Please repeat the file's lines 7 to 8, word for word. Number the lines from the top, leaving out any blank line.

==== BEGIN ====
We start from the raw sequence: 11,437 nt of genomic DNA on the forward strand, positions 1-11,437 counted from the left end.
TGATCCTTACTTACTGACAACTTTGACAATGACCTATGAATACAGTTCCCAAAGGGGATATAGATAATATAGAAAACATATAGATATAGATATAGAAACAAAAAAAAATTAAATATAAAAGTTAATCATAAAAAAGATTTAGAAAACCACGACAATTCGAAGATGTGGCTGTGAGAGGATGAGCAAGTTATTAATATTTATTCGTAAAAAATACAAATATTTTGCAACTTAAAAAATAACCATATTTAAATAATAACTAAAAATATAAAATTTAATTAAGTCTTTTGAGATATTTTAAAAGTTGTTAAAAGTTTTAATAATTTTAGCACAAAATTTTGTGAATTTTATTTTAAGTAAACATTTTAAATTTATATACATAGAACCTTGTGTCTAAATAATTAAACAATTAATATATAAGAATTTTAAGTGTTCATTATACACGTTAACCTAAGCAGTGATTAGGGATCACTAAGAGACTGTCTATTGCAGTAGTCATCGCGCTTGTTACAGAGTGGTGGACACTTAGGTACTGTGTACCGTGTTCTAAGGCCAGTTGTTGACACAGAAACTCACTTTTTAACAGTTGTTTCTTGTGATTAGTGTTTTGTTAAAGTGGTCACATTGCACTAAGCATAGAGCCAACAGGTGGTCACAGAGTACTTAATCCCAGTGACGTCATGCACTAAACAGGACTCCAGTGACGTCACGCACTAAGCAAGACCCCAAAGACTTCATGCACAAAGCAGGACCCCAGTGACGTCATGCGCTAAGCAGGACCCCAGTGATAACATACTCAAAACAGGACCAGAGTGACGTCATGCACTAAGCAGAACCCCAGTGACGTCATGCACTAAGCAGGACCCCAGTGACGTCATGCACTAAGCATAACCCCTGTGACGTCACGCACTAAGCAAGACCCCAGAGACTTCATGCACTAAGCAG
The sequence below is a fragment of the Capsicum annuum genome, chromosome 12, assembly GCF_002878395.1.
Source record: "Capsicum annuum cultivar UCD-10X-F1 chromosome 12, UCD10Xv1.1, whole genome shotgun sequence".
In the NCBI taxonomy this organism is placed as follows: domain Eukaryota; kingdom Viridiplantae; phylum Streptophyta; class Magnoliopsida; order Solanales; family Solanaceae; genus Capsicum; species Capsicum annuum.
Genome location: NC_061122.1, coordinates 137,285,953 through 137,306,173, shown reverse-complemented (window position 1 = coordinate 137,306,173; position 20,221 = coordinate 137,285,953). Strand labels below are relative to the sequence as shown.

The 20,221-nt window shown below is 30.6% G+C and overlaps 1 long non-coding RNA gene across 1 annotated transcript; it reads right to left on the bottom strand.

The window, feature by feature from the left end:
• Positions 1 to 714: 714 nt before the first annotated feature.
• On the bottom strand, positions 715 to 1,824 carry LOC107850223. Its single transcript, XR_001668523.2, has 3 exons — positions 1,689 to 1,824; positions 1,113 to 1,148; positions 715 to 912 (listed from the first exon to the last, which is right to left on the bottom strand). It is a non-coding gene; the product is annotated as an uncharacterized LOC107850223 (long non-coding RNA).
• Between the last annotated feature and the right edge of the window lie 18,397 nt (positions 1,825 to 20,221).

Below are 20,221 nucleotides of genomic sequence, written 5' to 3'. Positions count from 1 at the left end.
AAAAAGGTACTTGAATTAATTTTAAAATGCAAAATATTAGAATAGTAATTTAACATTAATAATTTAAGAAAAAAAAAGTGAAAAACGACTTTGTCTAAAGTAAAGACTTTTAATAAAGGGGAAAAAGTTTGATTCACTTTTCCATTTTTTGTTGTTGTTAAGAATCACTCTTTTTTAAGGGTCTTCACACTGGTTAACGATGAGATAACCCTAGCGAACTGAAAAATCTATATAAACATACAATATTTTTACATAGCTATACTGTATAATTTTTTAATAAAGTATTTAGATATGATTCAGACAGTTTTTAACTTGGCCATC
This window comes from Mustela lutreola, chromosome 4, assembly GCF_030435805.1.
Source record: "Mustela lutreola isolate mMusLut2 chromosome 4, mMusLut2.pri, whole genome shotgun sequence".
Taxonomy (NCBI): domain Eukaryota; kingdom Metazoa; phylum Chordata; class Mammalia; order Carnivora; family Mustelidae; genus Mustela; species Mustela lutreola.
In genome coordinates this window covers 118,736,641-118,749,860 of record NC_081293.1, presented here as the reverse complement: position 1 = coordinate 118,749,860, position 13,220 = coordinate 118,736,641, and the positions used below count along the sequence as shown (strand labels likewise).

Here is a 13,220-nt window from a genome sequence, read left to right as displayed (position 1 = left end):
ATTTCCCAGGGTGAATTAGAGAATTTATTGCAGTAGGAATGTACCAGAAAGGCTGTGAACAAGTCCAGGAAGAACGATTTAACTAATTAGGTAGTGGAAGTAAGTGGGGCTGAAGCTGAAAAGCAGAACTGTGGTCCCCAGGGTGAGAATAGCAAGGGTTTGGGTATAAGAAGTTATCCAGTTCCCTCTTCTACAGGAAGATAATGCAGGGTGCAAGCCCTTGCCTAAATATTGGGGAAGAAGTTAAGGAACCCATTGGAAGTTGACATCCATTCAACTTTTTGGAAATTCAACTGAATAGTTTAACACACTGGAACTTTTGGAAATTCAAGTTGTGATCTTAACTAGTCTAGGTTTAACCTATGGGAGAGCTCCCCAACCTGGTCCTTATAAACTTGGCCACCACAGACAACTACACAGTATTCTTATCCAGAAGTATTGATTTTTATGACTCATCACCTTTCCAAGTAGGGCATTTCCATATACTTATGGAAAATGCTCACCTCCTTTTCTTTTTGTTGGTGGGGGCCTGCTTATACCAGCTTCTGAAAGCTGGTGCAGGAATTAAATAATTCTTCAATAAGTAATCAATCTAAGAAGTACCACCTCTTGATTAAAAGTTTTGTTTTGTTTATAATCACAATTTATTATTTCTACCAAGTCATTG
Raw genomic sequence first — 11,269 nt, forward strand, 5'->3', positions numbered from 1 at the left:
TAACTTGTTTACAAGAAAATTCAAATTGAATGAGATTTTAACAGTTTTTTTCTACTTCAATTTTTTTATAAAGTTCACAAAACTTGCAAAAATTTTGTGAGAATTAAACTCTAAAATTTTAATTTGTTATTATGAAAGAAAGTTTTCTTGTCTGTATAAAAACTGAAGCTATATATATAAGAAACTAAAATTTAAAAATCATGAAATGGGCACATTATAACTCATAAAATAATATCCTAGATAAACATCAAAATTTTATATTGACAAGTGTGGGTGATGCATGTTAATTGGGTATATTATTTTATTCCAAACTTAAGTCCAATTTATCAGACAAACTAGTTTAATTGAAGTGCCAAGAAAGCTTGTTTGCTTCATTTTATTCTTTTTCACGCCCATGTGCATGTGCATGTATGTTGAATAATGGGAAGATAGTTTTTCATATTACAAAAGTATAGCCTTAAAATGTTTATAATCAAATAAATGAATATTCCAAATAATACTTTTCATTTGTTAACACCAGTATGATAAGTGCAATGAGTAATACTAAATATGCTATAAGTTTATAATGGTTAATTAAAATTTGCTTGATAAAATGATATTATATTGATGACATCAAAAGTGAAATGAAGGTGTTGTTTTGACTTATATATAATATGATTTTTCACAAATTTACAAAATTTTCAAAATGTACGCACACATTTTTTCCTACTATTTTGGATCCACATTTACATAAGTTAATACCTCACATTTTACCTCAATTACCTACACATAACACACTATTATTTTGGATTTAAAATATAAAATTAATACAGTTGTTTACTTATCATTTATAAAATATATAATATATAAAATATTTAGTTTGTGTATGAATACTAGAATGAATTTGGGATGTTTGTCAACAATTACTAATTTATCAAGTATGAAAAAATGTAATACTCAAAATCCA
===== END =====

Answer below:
The 20,221-nt window shown below is 30.6% G+C and overlaps 1 long non-coding RNA gene across 1 annotated transcript; it reads right to left on the bottom strand.

The window, feature by feature from the left end: